Last summer I decided to find out by unicycling 1,000 miles from Vermont to Virginia. The conversations were fantastic and I met people like Dave, AnneMarie, and Clay, who put me up almost every night of the five-week journey. I spoke with a couple who has been together for 50 years, and with people like Larry who still hasn't let his parents know he's gay. I pedaled in the New York City Pride Parade. I met officials from Parents, Families, and Friends of Lesbians and Gays, the Human Rights Campaign, and the National Gay and Lesbian Task Force. I shook Reverend Jerry Falwell's hand.

After returning home and writing the rough draft of Straight Into Gay America, my writing mentor sat down with my manuscript, then told me, "You've reported the events in your ride, but where are you in this story?" I tried defending my reporter's approach, but after a few days I knew Jim was right. I had kept my own life in a closet.

Although I've never had a closet to open, writing Straight Into Gay America turned into a coming-out experience for me. Experiences with church, events with family, differences of viewpoint with my dad, being forced to write right-handed as a child--all this came rolling out as I opened the closet of my own life. PFLAG director Jody Huckaby honored my book by writing the foreword and calling Straight Into Gay America "nothing less than a sacred journey...a bridge across the divide between straight and gay."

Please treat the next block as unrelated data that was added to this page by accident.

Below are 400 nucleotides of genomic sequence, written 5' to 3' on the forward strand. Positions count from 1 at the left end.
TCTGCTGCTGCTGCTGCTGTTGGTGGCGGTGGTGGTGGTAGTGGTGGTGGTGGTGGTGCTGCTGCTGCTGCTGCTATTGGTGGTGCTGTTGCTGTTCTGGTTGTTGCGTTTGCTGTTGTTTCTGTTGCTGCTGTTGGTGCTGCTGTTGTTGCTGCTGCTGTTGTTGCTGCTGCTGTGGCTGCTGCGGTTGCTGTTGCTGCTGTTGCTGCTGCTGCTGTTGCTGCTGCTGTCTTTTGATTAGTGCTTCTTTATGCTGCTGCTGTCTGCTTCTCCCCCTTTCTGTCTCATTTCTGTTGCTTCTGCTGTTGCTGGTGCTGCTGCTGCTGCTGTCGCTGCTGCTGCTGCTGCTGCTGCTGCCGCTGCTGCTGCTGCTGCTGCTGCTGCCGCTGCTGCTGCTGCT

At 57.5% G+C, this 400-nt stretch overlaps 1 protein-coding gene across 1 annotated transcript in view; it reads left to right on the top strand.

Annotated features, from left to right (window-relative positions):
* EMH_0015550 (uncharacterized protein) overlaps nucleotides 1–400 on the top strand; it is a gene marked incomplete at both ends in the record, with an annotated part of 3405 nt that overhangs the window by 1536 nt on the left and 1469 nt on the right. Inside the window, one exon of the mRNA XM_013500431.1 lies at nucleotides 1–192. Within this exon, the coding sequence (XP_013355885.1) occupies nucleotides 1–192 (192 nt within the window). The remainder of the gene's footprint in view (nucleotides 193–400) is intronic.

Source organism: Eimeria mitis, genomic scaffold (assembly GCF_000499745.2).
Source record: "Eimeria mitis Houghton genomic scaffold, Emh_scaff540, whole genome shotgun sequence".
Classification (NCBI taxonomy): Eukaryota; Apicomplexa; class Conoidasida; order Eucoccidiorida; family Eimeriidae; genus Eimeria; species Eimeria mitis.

The stories from last summer have charged my activism for equal rights. I am learning the importance of allied voices. Queer people like Sara and Euna told me of having no voice when they speak up for equality. They are accused of selfishly seeking special rights.

As a straight person with no known gay relatives, no one can accuse me of selfishness as I advocate for equality. I can say that equal rights aren't special rights. These are human rights. I have every confidence that Jesus would agree.

With the Federal Marriage Amendment and other antigay tactics in play, we are in the midst of another polarized election season. Sometimes the bureaucracy seems so big it feels impossible to make a difference. For this season, though, I have a plan of action.

I'm giving my book away, a page every day. People who sign up at my Web site will start receiving one page every day delivered in their e-mail. Last summer I celebrated queer life on the road. This summer I'm working to get LGBT stories into the home, the church, and political conversations. When the November elections arrive, I want more votes for equality.

I've always had big dreams; I'll have to wait to see what comes. Yet even if I make no difference to the equal rights journey, I'll be glad I pedaled the miles of Straight Into Gay America. The tour and the book have done my queer heart good. And if my 10-year-old son or 12-year-old daughter grow up LGBT, I've written a promise to them that my wife, Anne, and I will love them just as much as ever.

30 Years of Out100Out / Advocate Magazine - Jonathan Groff & Wayne Brady